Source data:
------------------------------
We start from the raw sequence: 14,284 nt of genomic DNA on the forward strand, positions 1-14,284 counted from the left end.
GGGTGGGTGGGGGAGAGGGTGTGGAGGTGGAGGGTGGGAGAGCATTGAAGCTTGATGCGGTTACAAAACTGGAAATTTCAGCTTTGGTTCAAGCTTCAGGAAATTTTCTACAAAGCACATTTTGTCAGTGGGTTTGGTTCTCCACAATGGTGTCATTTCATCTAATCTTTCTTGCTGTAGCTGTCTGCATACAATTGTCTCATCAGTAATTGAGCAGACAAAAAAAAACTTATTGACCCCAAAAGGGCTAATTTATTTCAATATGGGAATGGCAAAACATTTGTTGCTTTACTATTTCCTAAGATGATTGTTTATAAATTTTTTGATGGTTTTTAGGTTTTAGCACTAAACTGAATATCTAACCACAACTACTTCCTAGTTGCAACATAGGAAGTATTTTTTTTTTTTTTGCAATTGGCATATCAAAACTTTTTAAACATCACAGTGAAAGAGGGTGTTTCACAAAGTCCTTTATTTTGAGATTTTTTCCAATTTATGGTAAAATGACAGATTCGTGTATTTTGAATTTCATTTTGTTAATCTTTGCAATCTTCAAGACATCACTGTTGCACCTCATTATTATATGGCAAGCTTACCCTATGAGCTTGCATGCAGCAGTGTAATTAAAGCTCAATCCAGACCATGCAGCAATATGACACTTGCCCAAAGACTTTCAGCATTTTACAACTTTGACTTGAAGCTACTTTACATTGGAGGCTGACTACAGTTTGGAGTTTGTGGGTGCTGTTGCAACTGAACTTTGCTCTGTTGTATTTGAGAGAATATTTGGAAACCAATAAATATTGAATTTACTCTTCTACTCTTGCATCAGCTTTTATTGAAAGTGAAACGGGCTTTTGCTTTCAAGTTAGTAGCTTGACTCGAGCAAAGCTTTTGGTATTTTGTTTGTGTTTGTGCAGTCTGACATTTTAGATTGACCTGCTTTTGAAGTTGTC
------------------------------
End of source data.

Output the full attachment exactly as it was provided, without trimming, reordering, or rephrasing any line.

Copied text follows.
We start from the raw sequence: 14,284 nt of genomic DNA on the forward strand, positions 1-14,284 counted from the left end.
GGGTGGGTGGGGGAGAGGGTGTGGAGGTGGAGGGTGGGAGAGCATTGAAGCTTGATGCGGTTACAAAACTGGAAATTTCAGCTTTGGTTCAAGCTTCAGGAAATTTTCTACAAAGCACATTTTGTCAGTGGGTTTGGTTCTCCACAATGGTGTCATTTCATCTAATCTTTCTTGCTGTAGCTGTCTGCATACAATTGTCTCATCAGTAATTGAGCAGACAAAAAAAAACTTATTGACCCCAAAAGGGCTAATTTATTTCAATATGGGAATGGCAAAACATTTGTTGCTTTACTATTTCCTAAGATGATTGTTTATAAATTTTTTGATGGTTTTTAGGTTTTAGCACTAAACTGAATATCTAACCACAACTACTTCCTAGTTGCAACATAGGAAGTATTTTTTTTTTTTTTGCAATTGGCATATCAAAACTTTTTAAACATCACAGTGAAAGAGGGTGTTTCACAAAGTCCTTTATTTTGAGATTTTTTCCAATTTATGGTAAAATGACAGATTCGTGTATTTTGAATTTCATTTTGTTAATCTTTGCAATCTTCAAGACATCACTGTTGCACCTCATTATTATATGGCAAGCTTACCCTATGAGCTTGCATGCAGCAGTGTAATTAAAGCTCAATCCAGACCATGCAGCAATATGACACTTGCCCAAAGACTTTCAGCATTTTACAACTTTGACTTGAAGCTACTTTACATTGGAGGCTGACTACAGTTTGGAGTTTGTGGGTGCTGTTGCAACTGAACTTTGCTCTGTTGTATTTGAGAGAATATTTGGAAACCAATAAATATTGAATTTACTCTTCTACTCTTGCATCAGCTTTTATTGAAAGTGAAACGGGCTTTTGCTTTCAAGTTAGTAGCTTGACTCGAGCAAAGCTTTTGGTATTTTGTTTGTGTTTGTGCAGTCTGACATTTTAGATTGACCTGCTTTTGAAGTTGTC